Ambassadors in Our Home

Pera Kids

During the Ottoman period, ambassadors would visit from other countries as representatives and messengers. Since cameras were not invented until 1839, ambassadors would hire painters who would accompany them on their journey and document what they see. Today, you will have a visitor in your home: an ambassador. You will have to show the ambassador around your house, and they will convey what they saw during their visit to people from their own country. To do this, you can play in pairs, with one player playing the role of the ambassador, and the other player acting as the grand vizier who will accompany the ambassador during the visit to the country, which is your house. First of all, the grand vizier tours the house to select a theme to showcase to the ambassador. You are free to select any theme as long as the scenes you pick have something in common, such as household appliances, objects with sharp edges or light-colored walls. After deciding on the theme, the grand vizier returns to the ambassador, who keeps their eyes closed during the visit and is led safely around the country by the grand vizier. When they arrive at one of the locations selected, the grand vizier taps twice on the back of the ambassador, who opens their eyes briefly for a couple of seconds to etch that sight into memory, just like a camera. After visiting three locations around the house, the ambassador opens their eyes and tries to find their common features. The players can then switch roles for the next round.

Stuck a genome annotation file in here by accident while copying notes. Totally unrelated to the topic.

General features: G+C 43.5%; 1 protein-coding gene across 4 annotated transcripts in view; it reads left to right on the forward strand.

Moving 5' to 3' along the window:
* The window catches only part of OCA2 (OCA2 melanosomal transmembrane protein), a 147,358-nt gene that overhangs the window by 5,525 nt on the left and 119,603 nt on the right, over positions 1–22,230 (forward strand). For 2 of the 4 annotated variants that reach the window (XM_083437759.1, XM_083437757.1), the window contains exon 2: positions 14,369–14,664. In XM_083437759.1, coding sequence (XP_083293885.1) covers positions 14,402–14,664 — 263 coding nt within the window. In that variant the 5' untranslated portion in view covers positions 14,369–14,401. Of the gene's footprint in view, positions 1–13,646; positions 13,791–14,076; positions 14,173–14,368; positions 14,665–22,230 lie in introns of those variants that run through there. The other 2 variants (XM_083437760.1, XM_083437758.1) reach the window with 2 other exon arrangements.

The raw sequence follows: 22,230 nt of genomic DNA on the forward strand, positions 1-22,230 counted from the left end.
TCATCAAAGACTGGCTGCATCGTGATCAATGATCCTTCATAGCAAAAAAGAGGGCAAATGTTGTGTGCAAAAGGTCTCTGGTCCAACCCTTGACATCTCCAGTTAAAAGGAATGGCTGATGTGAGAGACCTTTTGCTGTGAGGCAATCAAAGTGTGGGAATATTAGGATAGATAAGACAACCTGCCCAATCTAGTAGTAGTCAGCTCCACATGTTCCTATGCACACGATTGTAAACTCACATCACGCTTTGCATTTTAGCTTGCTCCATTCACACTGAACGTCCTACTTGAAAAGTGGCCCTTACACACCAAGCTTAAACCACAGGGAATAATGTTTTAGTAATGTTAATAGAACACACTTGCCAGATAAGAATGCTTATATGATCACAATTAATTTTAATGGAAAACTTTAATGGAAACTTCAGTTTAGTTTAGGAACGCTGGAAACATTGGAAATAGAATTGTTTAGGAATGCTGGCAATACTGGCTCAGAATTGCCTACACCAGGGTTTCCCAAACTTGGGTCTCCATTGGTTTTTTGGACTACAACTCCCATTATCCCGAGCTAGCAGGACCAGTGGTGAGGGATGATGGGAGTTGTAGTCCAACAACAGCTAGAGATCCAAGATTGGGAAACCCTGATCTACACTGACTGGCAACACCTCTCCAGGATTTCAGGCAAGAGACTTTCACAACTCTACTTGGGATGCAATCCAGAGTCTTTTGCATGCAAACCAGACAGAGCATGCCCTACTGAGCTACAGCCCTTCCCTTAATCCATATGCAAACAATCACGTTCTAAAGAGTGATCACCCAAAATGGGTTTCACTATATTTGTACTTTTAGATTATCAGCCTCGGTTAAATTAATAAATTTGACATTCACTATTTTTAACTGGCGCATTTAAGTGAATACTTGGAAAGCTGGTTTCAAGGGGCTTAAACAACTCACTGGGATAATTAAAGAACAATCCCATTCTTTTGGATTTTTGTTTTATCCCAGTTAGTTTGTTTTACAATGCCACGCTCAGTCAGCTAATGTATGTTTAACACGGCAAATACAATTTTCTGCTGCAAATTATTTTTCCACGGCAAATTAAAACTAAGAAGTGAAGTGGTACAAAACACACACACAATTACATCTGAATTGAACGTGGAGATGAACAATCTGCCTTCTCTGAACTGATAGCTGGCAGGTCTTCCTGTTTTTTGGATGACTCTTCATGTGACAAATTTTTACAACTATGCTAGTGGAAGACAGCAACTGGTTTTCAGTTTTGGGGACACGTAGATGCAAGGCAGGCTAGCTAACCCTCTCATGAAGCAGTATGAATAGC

Related Exhibition: Intersecting Worlds

Illustrator: İpek Kay
Game Writer: 
Neray Çeşme

This program is presented especially for the 100th anniversary of the April 23 National Sovereignty and Children’s Day, inspired by Pera Museum's digital exhibitions.

loading ... Loading...
loading ... Loading...
loading ... Loading...
Loading ...

Rineke Dijkstra Look At Me!

Rineke Dijkstra Look At Me!

“The portrait tells us that there is an inner and an outer dimension of the human condition; it provides—or should provide—information about both the physical and psychological character of an individual.” 

Stefan Hablützel Look At Me!

Stefan Hablützel Look At Me!

The exhibition Look at Me! Portraits and Other Fictions from the ”la Caixa” Contemporary Art Collection examines portraiture, one of the oldest artistic genres, through a significant number of works of our times. Through the exhibition we will be sharing about the artists and sections in “Look At Me!”.

Rational Medicine in Byzantium

Rational Medicine in Byzantium

Byzantine medical art was grounded in the Greco-Roman medicine transmitted by Hippocrates and Galen and new concepts introduced by such physicians as Oribasios of Pergamon, Aetius of Amida, Alexander of Tralles and Paul of Aegina.